Before all the cutting-edge technology gets involved into making today’s hypercars: Inconel; carbon; titanium; ceramic; unobtainium – there’s often a gloriously organic starting point. These are the physical models crafted by hand, overseen by an expert eye, showing that even the most extreme, high-tech car can involve crafts that go back to the dawn of the automobile. I looked at the clay workshop used by students at IED in a previous story, but there was also something else that I wanted to show you, another example of the very human side of modern car design. This one comes from one man’s office, that of Horacio Pagani.
I was lucky enough to tag along for the launch of the Huayra back in 2011, a moment which signalled the end of a long and involved development process for a car which somehow had to follow in the gargantuan footsteps of the brutal Zonda family.
What I was particularly interested in was a set of heavy Ureol models sat on a shelving rack outside Mr Pagani’s office; they’d caught our collective Speedhunting eye on previous visits to Pagani at San Cesario sul Panaro, near Modena in Italy. Visual representations of the early stages of the refining of the Huayra’s design.
Before I get to these eight models there are even more links in the chain of the Huayra story.
They were just part of the incredible amount of ephemera that is everywhere you look around Pagani HQ. Horacio Pagani lays out his influences and inspiration for all to see.
The whole Pagani operation is like a scaled-up version of what you imagine his bedroom might have been like when he was young.
All around are reminders of previous lives and previous projects, right back to some of the original toy cars a young Horacio whittled away from pieces of balsa wood.
It seems like little has changed despite the rapid expansion of Pagani – and that’s no bad thing at all. A very positive form of envy and respect was my natural reaction to roaming the floors of Pagani HQ.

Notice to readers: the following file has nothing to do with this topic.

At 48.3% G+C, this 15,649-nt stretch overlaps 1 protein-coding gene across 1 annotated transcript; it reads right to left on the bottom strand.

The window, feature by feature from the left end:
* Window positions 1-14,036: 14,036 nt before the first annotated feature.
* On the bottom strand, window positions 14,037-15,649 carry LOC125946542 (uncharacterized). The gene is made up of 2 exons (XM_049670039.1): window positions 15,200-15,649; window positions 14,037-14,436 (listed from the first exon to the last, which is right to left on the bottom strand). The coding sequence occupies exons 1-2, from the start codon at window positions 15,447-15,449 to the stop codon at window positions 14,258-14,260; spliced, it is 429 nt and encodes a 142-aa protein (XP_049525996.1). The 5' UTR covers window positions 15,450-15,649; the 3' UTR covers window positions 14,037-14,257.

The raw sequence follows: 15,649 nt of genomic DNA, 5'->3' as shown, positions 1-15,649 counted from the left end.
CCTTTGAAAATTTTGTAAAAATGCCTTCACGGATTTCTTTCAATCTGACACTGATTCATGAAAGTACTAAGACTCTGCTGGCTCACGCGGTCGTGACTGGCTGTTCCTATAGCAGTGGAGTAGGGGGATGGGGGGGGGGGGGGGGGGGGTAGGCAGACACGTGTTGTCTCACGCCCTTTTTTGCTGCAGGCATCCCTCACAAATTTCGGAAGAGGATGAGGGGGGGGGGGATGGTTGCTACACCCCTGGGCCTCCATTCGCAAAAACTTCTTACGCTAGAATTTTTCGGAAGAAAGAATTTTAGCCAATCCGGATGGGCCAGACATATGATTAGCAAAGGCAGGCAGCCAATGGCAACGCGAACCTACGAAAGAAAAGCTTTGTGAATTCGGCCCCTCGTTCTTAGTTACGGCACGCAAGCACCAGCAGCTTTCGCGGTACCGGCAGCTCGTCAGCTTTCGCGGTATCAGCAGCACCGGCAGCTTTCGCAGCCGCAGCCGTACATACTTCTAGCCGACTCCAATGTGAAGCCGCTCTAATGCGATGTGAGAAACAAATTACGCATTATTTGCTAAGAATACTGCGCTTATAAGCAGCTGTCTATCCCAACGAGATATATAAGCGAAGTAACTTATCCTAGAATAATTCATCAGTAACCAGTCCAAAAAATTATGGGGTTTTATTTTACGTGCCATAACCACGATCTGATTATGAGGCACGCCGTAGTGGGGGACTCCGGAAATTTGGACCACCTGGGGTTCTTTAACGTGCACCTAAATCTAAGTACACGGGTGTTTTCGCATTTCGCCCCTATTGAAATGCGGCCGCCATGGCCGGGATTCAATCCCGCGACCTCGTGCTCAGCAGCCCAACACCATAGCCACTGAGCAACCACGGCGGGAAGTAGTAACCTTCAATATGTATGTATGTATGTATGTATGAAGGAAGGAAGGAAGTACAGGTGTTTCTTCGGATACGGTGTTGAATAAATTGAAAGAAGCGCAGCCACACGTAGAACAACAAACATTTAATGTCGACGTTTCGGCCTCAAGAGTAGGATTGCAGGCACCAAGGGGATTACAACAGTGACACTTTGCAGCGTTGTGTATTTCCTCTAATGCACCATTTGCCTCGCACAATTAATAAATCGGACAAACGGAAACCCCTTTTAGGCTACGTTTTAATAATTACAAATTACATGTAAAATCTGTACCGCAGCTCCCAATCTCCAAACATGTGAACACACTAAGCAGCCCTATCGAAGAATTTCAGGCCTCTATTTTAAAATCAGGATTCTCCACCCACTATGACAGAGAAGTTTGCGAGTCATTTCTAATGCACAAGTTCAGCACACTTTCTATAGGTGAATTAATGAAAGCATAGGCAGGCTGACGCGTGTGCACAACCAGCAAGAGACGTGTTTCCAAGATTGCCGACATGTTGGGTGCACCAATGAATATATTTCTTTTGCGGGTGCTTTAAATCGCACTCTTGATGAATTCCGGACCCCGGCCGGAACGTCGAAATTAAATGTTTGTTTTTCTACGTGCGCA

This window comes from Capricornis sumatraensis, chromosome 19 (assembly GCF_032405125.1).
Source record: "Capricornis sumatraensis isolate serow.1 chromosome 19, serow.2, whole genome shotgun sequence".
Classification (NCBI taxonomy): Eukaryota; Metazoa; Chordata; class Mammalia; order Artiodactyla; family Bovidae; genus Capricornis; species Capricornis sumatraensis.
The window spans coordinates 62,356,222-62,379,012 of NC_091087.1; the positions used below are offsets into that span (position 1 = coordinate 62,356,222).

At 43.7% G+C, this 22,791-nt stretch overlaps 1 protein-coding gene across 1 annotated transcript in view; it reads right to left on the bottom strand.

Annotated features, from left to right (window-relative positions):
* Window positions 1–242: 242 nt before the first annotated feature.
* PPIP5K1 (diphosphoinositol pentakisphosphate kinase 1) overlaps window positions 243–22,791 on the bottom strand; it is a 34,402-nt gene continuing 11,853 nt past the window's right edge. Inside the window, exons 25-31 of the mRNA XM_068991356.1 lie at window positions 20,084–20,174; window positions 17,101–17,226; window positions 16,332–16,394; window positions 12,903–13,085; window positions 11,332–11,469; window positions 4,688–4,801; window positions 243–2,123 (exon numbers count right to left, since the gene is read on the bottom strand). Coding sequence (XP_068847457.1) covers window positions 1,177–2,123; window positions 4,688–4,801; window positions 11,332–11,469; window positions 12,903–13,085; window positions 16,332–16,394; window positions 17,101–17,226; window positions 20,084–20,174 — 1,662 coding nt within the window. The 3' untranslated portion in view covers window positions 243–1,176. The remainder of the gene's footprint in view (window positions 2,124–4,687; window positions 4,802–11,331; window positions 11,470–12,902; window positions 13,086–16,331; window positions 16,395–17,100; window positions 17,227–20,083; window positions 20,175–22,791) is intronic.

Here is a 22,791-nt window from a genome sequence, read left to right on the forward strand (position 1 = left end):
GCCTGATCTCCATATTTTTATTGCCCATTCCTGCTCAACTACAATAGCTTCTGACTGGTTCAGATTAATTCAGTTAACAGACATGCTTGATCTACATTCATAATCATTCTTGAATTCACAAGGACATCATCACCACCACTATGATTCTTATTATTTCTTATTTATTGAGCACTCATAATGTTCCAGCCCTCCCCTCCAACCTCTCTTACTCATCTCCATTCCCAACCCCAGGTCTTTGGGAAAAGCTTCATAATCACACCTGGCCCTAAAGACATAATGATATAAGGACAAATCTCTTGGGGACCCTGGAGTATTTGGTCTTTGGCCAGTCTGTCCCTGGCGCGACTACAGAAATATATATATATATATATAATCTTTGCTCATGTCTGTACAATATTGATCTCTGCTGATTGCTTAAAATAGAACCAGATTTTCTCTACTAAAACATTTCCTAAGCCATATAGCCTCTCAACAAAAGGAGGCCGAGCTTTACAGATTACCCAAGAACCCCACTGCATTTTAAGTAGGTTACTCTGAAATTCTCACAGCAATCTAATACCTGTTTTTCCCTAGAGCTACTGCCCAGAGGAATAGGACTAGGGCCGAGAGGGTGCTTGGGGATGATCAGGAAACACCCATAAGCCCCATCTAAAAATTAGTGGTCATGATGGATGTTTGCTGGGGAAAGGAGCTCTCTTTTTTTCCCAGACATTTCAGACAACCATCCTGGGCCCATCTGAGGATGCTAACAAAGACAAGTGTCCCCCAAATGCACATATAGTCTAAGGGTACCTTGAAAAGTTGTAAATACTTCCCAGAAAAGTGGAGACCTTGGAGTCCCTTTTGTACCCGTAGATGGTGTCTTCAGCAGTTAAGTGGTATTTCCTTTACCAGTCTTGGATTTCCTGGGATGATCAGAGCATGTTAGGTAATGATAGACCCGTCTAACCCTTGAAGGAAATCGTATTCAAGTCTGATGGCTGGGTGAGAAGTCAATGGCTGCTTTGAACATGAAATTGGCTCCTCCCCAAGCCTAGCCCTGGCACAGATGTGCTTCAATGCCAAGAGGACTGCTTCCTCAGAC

After all, Horacio Pagani is a man who has always played with cars – it’s just now they’re extraordinarily expensive hypercars, hand-made by his team of artisans.The Raging Bull & The Racing Icon
I had the slightly nerve-wracking offer of shooting the Polyurethane models in Mr Pagani’s office. It’s so full of personal effects that I couldn’t help but feel a little intrusive, but I was promised it was fine – even when Horacio himself returned from a meeting halfway through the shoot…
Next to the rack of models outside his office was an original workbench used by Horacio, with more evidence of his early days working for Lamborghini.
That time at Lamborghini in ’80s was both his classroom and playground, providing the framework that drives the current company. He worked on both the Countach Evoluzione (one of the first cars to use a carbon fibre monocoque) and the Diablo, where his composite know-how really evolved.
The Gallardo? The idea behind the wedge-shaped, compact supercar was a twinkle in Horacio Pagani’s eye well over a decade before it went into production under Lamborghini’s new VAG ownership.
Of course, there’s also a wooden model of that as well… The principals of sketching and model-making are woven into Horacio Pagani’s DNA.
One of his final projects for Lamborghini was this, the L30 concept. Notice something familiar? Okay, notice lots of familiar things?! With Pagani founding his own company in 1991, whilst still collaborating with Lamborghini, the scene was set for his own cars – and the lineage that would take us to the Huayra.
In the same way that I only ‘believe’ the commitment and passion of racing drivers who show respect for the history of their sport, so it is for car designers and model cars. The carry-over of a continuing love of model cars should be a key part of anybody involved in the art of the automobile.
I’ve seen them on the desks of all the great designers, usually in, under and on top of a whole load of other books, toys and reference material. A clear desk is the sign of an empty mind, in my view… However, I might just be looking for self justification!
Pagani’s communications manager, Luca Venturi, was kindly talking me through both the collection and how the models were used in the development of the Huayra. Something that was also stressed – and allowed me to, well, play with toy cars for a bit – was the missing link in styling terms between the Zonda and the Huayra.
Enter the Porsche 917. It’s not a car that usually causes much argument – not liking a 917 is a rare thing to admit to – but Horacio Pagani has a self-professed love affair with 917s that causes nothing but admiration. Not only is his office full of them (in physical and picture form), but he also has a large collection of RC cars, 40 of which are 917s!